I've come to acknowledge that I get job satisfaction from solving problems. Now if I do my job properly, I don't see problems... and if I do, they're long-term problems that can't just be sat down and worked through. To run projects in a resource-constrained organisation, I need to be shameless in pushing people to do my work ahead of the other work they've been given... and that doesn't come easy to me.

The reasons for making the shift are still there - I could still be the tech guy with no transferable skills. Now I have some of the skills I would need to bluff my way into a comparable job elsewhere... but no interest in doing a comparable job elsewhere.

I don't have a good answer. Just don't burn any bridges unless you're pretty sure you're doing the right thing.

Comment Re:Cause and effect (Score 1) 899

I would want to see evidence one way or the other before I decided whether the 11th time is the same or is different.

Ten times, you're late to work because of traffic.

On the eleventh day your car doesn't start.

"Oh crap", you say, "I'm going to be late for work".

Then you look at the historical records, which prove that all late-for-work events are caused by traffic.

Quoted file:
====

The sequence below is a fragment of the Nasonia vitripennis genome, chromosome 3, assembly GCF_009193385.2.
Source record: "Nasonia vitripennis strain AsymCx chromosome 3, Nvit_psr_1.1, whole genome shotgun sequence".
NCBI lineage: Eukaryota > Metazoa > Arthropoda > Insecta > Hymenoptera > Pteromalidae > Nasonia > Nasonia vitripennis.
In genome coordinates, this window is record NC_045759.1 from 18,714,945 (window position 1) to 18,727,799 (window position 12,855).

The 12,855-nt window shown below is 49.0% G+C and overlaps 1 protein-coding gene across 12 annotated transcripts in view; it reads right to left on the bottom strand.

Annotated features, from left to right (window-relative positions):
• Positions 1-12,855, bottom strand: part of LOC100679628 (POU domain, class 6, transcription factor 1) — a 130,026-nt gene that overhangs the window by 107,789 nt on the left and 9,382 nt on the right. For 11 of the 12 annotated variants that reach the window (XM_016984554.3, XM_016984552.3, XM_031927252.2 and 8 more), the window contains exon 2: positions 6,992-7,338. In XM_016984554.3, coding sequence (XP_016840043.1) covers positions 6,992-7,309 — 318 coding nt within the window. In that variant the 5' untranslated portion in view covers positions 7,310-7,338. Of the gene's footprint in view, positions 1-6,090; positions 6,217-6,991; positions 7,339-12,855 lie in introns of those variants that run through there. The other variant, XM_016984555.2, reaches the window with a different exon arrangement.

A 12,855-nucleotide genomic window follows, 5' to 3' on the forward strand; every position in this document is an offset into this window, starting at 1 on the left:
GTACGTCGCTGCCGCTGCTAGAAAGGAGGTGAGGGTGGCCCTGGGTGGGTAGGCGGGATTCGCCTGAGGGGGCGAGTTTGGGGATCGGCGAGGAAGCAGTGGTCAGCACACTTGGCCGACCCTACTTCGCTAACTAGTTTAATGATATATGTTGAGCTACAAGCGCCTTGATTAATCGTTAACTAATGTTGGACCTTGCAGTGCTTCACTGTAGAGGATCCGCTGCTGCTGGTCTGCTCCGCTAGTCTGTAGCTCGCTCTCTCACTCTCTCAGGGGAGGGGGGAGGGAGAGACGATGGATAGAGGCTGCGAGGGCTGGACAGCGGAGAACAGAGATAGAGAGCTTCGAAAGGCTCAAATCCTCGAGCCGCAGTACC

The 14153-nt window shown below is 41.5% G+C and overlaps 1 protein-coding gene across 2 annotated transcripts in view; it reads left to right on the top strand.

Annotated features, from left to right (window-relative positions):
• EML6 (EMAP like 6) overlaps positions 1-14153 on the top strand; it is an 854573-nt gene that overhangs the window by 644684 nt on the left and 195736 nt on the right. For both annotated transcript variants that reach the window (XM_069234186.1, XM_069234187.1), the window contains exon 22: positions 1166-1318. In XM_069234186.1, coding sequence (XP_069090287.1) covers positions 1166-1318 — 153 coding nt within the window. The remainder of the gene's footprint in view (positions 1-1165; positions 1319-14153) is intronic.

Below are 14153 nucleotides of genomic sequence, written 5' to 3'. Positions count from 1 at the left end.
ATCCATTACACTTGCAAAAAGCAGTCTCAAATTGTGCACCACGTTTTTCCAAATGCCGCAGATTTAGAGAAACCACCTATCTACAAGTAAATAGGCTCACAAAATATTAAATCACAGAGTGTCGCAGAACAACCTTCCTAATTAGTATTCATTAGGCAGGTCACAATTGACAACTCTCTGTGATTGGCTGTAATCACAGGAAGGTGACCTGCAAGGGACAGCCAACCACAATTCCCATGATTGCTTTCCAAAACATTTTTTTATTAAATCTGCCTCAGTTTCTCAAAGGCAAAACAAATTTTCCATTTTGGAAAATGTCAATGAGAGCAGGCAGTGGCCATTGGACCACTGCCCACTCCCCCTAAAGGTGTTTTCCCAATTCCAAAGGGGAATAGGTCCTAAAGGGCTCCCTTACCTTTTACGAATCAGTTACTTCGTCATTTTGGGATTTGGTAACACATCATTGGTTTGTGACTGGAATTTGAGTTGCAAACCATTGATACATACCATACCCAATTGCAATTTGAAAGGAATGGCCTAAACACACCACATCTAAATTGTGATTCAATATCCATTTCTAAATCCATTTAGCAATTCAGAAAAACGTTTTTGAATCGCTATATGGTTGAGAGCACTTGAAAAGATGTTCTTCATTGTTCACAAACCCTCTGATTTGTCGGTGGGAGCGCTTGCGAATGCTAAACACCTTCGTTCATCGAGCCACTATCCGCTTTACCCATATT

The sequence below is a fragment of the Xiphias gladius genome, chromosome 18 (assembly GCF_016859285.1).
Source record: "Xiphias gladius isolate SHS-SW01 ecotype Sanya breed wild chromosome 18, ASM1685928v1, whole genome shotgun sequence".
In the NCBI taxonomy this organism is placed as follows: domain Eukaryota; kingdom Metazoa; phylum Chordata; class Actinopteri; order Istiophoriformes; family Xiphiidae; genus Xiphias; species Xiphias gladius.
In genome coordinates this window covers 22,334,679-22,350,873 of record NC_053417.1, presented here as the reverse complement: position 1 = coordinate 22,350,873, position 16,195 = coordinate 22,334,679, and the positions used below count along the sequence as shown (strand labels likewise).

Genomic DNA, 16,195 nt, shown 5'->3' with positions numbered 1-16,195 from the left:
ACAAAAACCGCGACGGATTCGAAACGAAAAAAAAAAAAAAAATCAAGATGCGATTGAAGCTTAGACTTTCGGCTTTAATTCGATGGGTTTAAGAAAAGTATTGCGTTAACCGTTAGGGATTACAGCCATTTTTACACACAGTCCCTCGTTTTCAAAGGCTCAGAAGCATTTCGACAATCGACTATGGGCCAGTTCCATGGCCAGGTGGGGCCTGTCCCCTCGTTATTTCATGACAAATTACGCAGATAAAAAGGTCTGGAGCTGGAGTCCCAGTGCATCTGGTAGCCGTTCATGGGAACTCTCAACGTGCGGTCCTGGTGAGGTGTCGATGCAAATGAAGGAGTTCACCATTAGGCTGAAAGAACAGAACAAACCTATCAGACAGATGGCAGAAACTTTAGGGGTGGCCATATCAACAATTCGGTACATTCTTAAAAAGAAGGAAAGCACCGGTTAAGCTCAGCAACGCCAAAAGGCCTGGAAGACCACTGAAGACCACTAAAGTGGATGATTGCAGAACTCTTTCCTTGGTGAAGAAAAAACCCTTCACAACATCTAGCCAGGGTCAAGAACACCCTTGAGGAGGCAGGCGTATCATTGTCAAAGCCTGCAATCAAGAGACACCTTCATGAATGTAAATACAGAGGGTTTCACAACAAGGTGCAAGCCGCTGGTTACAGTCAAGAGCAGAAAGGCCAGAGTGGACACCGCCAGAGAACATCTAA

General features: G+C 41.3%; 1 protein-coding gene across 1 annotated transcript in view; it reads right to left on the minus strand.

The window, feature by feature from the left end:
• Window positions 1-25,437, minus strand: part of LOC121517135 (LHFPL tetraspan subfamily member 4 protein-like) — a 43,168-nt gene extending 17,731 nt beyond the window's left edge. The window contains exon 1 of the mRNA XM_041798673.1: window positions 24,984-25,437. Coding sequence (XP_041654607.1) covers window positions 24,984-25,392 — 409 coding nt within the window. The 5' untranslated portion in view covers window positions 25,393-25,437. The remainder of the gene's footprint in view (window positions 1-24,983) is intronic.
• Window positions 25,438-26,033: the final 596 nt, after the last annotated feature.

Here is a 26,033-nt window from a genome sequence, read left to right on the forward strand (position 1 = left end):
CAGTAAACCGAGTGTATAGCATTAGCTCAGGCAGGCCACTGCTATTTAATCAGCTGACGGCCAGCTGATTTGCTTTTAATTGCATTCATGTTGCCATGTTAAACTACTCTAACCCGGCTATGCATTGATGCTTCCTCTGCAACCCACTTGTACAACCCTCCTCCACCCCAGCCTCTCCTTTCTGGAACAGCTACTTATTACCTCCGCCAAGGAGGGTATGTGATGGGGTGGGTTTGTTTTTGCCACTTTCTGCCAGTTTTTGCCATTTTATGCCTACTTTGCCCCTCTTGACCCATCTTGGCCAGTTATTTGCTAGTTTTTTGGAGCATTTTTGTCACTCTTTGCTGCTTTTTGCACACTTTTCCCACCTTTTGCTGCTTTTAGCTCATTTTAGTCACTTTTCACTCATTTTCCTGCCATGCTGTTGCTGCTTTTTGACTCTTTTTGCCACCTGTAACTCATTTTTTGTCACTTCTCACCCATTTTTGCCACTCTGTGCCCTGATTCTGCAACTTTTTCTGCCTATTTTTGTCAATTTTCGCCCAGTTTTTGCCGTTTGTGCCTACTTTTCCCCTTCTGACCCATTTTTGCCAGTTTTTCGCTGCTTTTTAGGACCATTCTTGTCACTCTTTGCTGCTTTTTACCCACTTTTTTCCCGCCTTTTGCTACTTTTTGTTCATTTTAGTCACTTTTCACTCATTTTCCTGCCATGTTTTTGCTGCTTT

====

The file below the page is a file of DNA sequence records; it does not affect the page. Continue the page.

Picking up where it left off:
"Phew, that was close" you say. "I won't be late for work after all".

And you go back to bed and get a few more hours sleep, safe in the knowledge that you won't be late for work because you can't even _get_ out into the traffic to get stuck.

Submission + - Who's a Nerd ?

sas-dot writes: Is this nerdiness we know? New York Times carries this article on Who is a nerd?, excerpts from it "What is a nerd? Mary Bucholtz, a linguist at the University of California, Santa Barbara, has been working on the question for the last 12 years. She has gone to high schools and colleges, mainly in California, and asked students from different crowds to think about the idea of nerdiness and who among their peers should be considered a nerd; students have also "reported" themselves. Nerdiness, she has concluded, is largely a matter of racially tinged behavior. People who are considered nerds tend to act in ways that are, as she puts it, "hyperwhite."

Submission + - LinuxWorld: Samba guru says be lazy, use Winbind

An anonymous reader writes: For all the work Unix and Linux administrators do with authenticating users and synching their machines with Microsoft Windows boxes, a bit of laziness could do them well in the long run.

But when Jerry Carter, release manager for Samba 3.0, talks about laziness as he did during a session at the LinuxWorld Open Solutions Summit, what he really meant is eliminate redundancy in Linux and Unix environments, specifically, when dealing with identity management and user authentication. In the Windows world, he said, much of the group policy work in the Linux IT guy's day is already done for him.